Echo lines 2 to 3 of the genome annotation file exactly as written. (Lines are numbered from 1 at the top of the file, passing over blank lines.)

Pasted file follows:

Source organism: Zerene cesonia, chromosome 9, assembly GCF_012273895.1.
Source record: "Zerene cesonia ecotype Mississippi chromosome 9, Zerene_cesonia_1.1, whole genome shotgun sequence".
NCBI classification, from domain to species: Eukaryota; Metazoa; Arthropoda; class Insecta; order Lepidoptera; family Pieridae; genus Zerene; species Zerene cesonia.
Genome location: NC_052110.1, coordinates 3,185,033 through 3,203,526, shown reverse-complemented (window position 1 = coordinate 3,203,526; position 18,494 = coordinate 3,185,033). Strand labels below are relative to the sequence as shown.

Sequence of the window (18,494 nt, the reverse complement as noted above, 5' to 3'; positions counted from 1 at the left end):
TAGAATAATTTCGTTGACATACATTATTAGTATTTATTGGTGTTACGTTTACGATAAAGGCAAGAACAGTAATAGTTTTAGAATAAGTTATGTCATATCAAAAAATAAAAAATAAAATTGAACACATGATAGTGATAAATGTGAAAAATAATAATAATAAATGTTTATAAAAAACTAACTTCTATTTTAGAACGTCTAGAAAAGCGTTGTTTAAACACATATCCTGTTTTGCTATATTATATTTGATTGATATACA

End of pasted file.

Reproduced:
Source record: "Zerene cesonia ecotype Mississippi chromosome 9, Zerene_cesonia_1.1, whole genome shotgun sequence".
NCBI classification, from domain to species: Eukaryota; Metazoa; Arthropoda; class Insecta; order Lepidoptera; family Pieridae; genus Zerene; species Zerene cesonia.